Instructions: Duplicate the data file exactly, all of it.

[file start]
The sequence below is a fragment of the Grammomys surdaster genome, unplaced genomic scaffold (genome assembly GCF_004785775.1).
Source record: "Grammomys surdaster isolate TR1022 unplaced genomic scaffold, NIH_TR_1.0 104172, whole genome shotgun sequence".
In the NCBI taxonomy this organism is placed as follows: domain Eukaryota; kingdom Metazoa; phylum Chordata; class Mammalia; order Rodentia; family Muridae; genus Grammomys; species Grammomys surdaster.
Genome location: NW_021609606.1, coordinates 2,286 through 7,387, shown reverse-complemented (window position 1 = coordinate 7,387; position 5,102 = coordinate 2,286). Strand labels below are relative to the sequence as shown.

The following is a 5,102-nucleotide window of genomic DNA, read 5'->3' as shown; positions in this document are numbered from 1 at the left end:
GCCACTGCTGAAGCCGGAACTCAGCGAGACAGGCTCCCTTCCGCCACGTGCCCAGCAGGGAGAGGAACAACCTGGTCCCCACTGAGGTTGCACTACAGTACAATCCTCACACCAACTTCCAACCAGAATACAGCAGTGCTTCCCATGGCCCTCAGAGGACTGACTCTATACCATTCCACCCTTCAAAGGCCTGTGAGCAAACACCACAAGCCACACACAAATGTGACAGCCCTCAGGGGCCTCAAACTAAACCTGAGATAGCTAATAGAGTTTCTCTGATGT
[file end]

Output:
The sequence below is a fragment of the Grammomys surdaster genome, unplaced genomic scaffold (genome assembly GCF_004785775.1).
Source record: "Grammomys surdaster isolate TR1022 unplaced genomic scaffold, NIH_TR_1.0 104172, whole genome shotgun sequence".
In the NCBI taxonomy this organism is placed as follows: domain Eukaryota; kingdom Metazoa; phylum Chordata; class Mammalia; order Rodentia; family Muridae; genus Grammomys; species Grammomys surdaster.
Genome location: NW_021609606.1, coordinates 2,286 through 7,387, shown reverse-complemented (window position 1 = coordinate 7,387; position 5,102 = coordinate 2,286). Strand labels below are relative to the sequence as shown.

The following is a 5,102-nucleotide window of genomic DNA, read 5'->3' as shown; positions in this document are numbered from 1 at the left end:
GCCACTGCTGAAGCCGGAACTCAGCGAGACAGGCTCCCTTCCGCCACGTGCCCAGCAGGGAGAGGAACAACCTGGTCCCCACTGAGGTTGCACTACAGTACAATCCTCACACCAACTTCCAACCAGAATACAGCAGTGCTTCCCATGGCCCTCAGAGGACTGACTCTATACCATTCCACCCTTCAAAGGCCTGTGAGCAAACACCACAAGCCACACACAAATGTGACAGCCCTCAGGGGCCTCAAACTAAACCTGAGATAGCTAATAGAGTTTCTCTGATGT